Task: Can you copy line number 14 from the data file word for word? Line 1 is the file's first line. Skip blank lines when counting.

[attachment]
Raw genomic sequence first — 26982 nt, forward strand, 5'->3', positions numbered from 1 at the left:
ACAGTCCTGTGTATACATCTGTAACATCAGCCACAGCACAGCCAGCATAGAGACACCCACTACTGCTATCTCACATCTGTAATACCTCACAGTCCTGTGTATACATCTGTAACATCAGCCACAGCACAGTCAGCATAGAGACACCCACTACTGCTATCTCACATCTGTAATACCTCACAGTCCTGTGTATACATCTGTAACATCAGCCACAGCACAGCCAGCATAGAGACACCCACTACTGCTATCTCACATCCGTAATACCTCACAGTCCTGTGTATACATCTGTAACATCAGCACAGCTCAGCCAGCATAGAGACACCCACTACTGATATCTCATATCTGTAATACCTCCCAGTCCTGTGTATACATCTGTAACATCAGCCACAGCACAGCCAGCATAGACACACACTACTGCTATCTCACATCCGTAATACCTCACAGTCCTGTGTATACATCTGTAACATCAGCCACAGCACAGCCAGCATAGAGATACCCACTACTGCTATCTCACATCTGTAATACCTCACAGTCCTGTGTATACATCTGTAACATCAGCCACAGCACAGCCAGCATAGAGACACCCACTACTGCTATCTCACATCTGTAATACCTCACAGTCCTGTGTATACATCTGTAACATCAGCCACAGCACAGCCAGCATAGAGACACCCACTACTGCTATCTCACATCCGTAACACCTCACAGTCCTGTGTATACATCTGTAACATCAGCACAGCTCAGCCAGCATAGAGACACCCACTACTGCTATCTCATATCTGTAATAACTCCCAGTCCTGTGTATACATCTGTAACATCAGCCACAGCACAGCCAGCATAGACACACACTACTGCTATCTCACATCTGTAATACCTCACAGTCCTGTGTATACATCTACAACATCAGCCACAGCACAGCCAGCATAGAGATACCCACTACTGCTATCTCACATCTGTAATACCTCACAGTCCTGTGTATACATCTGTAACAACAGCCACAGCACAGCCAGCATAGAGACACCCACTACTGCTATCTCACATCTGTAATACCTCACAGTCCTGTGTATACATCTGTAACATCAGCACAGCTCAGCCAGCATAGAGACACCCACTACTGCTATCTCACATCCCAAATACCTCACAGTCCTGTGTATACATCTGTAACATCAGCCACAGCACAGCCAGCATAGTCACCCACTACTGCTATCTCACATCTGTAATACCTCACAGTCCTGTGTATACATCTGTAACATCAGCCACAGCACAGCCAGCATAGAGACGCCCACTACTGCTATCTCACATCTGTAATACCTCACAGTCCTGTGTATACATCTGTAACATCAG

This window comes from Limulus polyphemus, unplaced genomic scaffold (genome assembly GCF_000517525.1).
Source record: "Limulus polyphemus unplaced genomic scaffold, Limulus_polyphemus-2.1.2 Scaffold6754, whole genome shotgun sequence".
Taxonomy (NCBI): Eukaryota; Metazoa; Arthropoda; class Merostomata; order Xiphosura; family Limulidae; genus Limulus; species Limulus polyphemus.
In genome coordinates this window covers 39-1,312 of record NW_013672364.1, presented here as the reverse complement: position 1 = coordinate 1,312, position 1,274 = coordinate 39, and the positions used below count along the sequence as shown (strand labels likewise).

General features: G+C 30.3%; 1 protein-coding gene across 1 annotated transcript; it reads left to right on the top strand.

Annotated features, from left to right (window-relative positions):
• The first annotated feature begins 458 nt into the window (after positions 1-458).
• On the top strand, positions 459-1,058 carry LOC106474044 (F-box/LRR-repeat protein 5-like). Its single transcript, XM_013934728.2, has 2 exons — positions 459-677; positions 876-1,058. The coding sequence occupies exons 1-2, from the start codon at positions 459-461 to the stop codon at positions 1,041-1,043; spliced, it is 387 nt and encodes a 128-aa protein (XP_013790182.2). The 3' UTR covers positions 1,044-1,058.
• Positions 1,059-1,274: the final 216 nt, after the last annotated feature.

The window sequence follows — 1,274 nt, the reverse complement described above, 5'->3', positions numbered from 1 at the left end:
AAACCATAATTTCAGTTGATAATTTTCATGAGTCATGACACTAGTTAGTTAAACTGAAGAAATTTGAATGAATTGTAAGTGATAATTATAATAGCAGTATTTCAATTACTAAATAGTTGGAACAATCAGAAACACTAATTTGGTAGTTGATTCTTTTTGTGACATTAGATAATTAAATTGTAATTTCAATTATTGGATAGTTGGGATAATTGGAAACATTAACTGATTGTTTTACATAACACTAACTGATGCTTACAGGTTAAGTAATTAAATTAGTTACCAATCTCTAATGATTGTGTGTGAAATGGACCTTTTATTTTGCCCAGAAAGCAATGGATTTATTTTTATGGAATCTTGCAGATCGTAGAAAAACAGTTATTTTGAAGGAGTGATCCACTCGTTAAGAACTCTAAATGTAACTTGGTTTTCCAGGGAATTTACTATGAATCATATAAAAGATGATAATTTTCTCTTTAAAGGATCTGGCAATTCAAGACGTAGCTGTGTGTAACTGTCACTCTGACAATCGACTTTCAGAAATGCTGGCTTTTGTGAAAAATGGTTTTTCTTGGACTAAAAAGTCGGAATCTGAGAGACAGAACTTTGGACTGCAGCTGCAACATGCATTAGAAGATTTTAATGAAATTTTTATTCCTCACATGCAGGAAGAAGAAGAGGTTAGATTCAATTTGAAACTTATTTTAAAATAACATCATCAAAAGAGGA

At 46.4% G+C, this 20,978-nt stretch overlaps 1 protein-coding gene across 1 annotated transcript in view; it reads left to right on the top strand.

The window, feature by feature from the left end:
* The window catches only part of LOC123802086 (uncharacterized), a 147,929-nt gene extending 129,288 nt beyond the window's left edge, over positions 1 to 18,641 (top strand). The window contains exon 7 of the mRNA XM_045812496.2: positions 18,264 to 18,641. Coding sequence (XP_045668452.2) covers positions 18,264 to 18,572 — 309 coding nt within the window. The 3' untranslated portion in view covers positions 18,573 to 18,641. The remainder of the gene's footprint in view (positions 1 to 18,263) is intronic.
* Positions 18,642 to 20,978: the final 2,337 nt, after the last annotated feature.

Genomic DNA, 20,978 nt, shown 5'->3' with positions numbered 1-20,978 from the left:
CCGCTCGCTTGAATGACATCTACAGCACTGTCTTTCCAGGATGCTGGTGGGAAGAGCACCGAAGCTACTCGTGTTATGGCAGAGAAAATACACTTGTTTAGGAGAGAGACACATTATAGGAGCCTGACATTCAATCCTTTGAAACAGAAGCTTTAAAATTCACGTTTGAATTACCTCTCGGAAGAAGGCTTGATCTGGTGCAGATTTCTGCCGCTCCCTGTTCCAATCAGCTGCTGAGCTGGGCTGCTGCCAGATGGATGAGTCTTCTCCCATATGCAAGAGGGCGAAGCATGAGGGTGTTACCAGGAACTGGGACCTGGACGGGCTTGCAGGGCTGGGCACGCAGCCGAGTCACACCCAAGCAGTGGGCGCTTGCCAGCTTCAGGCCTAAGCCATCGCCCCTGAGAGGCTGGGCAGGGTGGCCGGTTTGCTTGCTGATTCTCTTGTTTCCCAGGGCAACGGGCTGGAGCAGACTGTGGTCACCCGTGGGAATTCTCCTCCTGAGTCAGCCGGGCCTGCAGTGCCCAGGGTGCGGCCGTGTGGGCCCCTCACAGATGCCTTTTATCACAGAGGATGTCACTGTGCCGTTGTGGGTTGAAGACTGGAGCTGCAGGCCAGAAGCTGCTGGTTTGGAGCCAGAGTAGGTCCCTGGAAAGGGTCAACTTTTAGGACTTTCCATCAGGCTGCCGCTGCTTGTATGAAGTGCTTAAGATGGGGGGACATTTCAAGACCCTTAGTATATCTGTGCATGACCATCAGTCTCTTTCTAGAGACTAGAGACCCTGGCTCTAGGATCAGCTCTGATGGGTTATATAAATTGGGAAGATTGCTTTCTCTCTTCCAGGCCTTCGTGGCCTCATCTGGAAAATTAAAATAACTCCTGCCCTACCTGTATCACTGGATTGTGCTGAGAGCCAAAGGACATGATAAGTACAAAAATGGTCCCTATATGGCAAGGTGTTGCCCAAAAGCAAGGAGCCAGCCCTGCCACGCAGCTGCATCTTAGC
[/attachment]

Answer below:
At 46.4% G+C, this 20,978-nt stretch overlaps 1 protein-coding gene across 1 annotated transcript in view; it reads left to right on the top strand.